Orange tortrix on apricots: Marathon, less toxic than parathion, found effective against pest when used as a May spray for codling moth
AuthorsHarold F. Madsen
Arthur D. Borden
Robert E. Clark
Authors AffiliationsHarold F. Madsen is Assistant Entomologist, University of California, Berkeley; Arthur D. Borden is Entomologist, University of California, Berkeley; Robert E. Clark is Research Assistant, Entomology, University of California, Berkeley.
Hilgardia 7(12):7-8. DOI:10.3733/ca.v007n12p7. December 1953.
The orange tortrix has been a major pest of apricots in the Santa Clara Valley—and in other coastal apricot and deciduous fruit areas—for several years.
Madsen H, Borden A, Clark R. 1953. Orange tortrix on apricots: Marathon, less toxic than parathion, found effective against pest when used as a May spray for codling moth. Hilgardia 7(12):7-8. DOI:10.3733/ca.v007n12p7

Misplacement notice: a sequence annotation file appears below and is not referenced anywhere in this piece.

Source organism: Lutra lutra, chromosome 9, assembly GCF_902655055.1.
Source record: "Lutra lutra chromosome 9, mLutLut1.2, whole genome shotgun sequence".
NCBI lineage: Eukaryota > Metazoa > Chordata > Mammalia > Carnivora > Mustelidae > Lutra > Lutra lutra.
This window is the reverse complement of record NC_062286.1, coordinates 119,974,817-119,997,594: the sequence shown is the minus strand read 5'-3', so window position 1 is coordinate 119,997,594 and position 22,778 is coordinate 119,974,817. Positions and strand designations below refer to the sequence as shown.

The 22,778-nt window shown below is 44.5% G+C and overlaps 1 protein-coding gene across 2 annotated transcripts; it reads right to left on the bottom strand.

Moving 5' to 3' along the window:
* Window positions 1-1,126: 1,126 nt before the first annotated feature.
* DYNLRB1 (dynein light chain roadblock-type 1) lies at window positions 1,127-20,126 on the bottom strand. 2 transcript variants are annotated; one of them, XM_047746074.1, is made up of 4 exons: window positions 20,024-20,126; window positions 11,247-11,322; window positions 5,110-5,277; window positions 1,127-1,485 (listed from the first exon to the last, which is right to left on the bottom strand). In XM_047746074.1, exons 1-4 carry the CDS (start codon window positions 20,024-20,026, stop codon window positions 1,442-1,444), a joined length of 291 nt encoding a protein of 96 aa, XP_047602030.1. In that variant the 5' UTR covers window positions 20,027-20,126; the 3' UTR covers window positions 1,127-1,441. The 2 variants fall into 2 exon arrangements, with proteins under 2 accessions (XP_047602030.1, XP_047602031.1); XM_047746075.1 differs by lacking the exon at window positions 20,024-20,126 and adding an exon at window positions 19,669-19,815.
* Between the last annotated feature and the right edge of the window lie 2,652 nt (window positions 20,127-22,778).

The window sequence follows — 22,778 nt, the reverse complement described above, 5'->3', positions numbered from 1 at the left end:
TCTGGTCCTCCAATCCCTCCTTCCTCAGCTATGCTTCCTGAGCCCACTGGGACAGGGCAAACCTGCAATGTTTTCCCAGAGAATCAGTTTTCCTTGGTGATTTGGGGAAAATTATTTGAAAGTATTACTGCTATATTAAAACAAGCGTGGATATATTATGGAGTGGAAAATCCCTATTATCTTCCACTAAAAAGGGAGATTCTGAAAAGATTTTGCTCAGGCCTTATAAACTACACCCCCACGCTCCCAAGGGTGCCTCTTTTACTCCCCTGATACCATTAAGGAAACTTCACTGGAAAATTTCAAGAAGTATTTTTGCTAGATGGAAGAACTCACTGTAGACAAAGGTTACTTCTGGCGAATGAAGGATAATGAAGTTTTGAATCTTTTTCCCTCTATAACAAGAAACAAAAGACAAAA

Also in this issue:Cotton quotas and allotments: Livestock earning possibilities on California cotton farms affected by new national acreage allotments
Markets for american exports: Agricultural products absorbed by export markets important segment of nation's farm cash receipts
Spread of range forage plants: Practicality of seeding some types of range land through livestock under test in Fresno County
Hardinggrass for reseeding: Dryland pasture seed mixture improved by addition of hardy perennial grass palatable to livestock
Cyclamen mite on strawberries: Fumigation with methyl bromide shows benefits and limitations in preliminary southern California tests
Safflower seed meal: Oil meal proves promising as protein source for laying hens
Grass combinations for turfs: Mixtures of cool season grasses with Bermuda grass show promise for year round lawns resistant to weeds
Cut flower storage tests: Trials made with rose and gardenia to determine best temperature for best commercial storage
The biology of the bean thrips